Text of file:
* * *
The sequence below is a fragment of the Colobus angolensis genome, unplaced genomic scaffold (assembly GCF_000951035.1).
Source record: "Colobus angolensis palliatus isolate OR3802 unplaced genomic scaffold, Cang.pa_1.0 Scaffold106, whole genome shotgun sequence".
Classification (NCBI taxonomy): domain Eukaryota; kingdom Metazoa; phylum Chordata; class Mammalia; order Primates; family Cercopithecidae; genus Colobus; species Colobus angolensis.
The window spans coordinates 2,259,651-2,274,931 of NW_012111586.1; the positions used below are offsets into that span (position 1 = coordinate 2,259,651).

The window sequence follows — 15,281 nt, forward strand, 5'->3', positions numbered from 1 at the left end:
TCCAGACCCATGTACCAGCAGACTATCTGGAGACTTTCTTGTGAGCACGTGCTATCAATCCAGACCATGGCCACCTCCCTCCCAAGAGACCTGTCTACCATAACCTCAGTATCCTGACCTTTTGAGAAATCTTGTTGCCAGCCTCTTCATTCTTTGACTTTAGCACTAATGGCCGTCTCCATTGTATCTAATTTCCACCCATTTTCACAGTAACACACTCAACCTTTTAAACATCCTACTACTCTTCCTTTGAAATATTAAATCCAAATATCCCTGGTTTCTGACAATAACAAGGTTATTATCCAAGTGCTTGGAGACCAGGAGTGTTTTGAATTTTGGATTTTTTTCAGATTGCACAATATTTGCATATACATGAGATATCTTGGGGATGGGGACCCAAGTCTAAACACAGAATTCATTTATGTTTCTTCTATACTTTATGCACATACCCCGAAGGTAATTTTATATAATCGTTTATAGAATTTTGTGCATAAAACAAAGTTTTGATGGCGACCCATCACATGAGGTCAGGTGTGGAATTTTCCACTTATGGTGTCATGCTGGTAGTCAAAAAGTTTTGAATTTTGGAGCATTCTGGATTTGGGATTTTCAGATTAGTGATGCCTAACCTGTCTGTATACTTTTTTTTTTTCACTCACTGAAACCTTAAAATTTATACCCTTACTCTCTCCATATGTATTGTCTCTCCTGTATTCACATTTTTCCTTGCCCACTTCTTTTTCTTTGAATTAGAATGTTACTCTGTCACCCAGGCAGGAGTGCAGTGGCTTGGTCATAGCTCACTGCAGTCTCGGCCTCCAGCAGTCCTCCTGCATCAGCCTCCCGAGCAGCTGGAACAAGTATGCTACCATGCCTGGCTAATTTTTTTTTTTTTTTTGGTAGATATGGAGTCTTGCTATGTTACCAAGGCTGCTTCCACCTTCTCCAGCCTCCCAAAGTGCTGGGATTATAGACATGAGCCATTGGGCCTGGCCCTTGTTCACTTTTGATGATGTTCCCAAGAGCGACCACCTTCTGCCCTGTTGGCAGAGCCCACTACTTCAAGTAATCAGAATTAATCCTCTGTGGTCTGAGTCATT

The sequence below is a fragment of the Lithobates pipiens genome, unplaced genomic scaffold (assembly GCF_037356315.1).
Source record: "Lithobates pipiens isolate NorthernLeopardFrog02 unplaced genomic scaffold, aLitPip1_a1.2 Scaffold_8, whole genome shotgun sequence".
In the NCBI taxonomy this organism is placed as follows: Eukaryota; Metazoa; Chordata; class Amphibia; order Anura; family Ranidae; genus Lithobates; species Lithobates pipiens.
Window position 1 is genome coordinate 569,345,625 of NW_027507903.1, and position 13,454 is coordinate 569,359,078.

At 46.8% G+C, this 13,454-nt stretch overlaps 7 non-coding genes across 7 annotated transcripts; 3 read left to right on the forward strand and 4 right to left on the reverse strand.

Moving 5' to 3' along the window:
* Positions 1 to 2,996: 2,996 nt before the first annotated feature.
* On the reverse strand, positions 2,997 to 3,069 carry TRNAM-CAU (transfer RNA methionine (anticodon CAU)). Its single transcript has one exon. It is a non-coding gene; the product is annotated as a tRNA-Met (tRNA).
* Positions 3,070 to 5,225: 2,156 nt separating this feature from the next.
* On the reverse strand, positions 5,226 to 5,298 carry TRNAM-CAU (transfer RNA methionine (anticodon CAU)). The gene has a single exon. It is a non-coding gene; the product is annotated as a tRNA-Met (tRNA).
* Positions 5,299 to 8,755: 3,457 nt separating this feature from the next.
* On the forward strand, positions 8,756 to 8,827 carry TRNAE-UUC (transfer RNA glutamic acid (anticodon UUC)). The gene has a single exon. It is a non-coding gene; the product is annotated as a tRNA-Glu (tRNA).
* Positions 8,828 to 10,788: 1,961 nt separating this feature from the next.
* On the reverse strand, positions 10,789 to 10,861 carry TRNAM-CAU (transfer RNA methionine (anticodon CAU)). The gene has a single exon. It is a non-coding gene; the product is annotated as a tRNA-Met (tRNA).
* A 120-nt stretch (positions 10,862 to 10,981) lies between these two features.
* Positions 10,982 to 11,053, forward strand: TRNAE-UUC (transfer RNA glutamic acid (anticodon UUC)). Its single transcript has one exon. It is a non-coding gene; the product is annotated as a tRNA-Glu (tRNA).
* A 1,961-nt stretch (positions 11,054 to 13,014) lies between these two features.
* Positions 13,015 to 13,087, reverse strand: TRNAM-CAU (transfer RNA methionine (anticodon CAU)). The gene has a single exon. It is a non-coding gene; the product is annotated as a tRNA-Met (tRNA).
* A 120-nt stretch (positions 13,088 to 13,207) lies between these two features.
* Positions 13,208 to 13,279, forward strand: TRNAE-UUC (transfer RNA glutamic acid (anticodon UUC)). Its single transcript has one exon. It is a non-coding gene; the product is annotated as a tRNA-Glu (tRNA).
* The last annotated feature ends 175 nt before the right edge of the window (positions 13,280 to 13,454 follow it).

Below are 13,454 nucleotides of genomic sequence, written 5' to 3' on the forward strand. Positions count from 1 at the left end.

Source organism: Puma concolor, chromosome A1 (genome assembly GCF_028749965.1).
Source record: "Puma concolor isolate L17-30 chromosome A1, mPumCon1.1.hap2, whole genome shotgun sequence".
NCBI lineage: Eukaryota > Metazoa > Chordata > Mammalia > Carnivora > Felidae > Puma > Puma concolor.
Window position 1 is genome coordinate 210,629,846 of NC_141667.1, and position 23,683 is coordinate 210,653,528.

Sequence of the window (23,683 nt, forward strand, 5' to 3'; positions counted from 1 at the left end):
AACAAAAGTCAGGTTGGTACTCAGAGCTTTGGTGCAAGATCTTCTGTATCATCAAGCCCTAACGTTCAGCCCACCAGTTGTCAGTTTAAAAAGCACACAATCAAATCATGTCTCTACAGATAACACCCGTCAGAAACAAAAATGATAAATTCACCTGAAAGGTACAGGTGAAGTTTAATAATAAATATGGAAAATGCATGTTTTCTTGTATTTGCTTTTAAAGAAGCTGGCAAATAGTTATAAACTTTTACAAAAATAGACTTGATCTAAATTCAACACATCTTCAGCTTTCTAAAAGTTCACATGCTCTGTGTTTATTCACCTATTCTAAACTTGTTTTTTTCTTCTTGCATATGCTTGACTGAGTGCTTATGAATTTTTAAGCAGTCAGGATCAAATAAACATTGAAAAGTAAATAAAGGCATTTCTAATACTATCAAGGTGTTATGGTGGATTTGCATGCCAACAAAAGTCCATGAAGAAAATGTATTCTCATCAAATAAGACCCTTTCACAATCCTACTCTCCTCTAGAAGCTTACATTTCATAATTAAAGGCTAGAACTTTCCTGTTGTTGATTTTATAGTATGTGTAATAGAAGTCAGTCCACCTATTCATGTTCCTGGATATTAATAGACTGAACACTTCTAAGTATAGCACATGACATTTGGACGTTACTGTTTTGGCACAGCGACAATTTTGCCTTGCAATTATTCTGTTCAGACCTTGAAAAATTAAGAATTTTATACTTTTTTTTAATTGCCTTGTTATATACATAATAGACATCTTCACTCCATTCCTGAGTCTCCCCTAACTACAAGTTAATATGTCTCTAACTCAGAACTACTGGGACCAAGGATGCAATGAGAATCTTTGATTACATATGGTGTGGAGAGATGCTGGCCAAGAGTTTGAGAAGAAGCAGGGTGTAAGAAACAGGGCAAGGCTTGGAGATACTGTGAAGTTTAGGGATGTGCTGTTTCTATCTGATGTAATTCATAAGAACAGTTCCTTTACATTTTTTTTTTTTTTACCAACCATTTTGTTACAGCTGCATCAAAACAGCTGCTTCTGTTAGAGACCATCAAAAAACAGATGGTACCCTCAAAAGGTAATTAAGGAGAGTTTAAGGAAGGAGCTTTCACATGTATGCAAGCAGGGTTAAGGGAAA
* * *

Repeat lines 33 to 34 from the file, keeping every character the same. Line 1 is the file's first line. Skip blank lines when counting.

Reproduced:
Sequence of the window (23,683 nt, forward strand, 5' to 3'; positions counted from 1 at the left end):
AACAAAAGTCAGGTTGGTACTCAGAGCTTTGGTGCAAGATCTTCTGTATCATCAAGCCCTAACGTTCAGCCCACCAGTTGTCAGTTTAAAAAGCACACAATCAAATCATGTCTCTACAGATAACACCCGTCAGAAACAAAAATGATAAATTCACCTGAAAGGTACAGGTGAAGTTTAATAATAAATATGGAAAATGCATGTTTTCTTGTATTTGCTTTTAAAGAAGCTGGCAAATAGTTATAAACTTTTACAAAAATAGACTTGATCTAAATTCAACACATCTTCAGCTTTCTAAAAGTTCACATGCTCTGTGTTTATTCACCTATTCTAAACTTGTTTTTTTCTTCTTGCATATGCTTGACTGAGTGCTTATGAATTTTTAAGCAGTCAGGATCAAATAAACATTGAAAAGTAAATAAAGGCATTTCTAATACTATCAAGGTGTTATGGTGGATTTGCATGCCAACAAAAGTCCATGAAGAAAATGTATTCTCATCAAATAAGACCCTTTCACAATCCTACTCTCCTCTAGAAGCTTACATTTCATAATTAAAGGCTAGAACTTTCCTGTTGTTGATTTTATAGTATGTGTAATAGAAGTCAGTCCACCTATTCATGTTCCTGGATATTAATAGACTGAACACTTCTAAGTATAGCACATGACATTTGGACGTTACTGTTTTGGCACAGCGACAATTTTGCCTTGCAATTATTCTGTTCAGACCTTGAAAAATTAAGAATTTTATACTTTTTTTTAATTGCCTTGTTATATACATAATAGACATCTTCACTCCATTCCTGAGTCTCCCCTAACTACAAGTTAATATGTCTCTAACTCAGAACTACTGGGACCAAGGATGCAATGAGAATCTTTGATTACATATGGTGTGGAGAGATGCTGGCCAAGAGTTTGAGAAGAAGCAGGGTGTAAGAAACAGGGCAAGGCTTGGAGATACTGTGAAGTTTAGGGATGTGCTGTTTCTATCTGATGTAATTCATAAGAACAGTTCCTTTACATTTTTTTTTTTTTTACCAACCATTTTGTTACAGCTGCATCAAAACAGCTGCTTCTGTTAGAGACCATCAAAAAACAGATGGTACCCTCAAAAGGTAATTAAGGAGAGTTTAAGGAAGGAGCTTTCACATGTATGCAAGCAGGGTTAAGGGAAA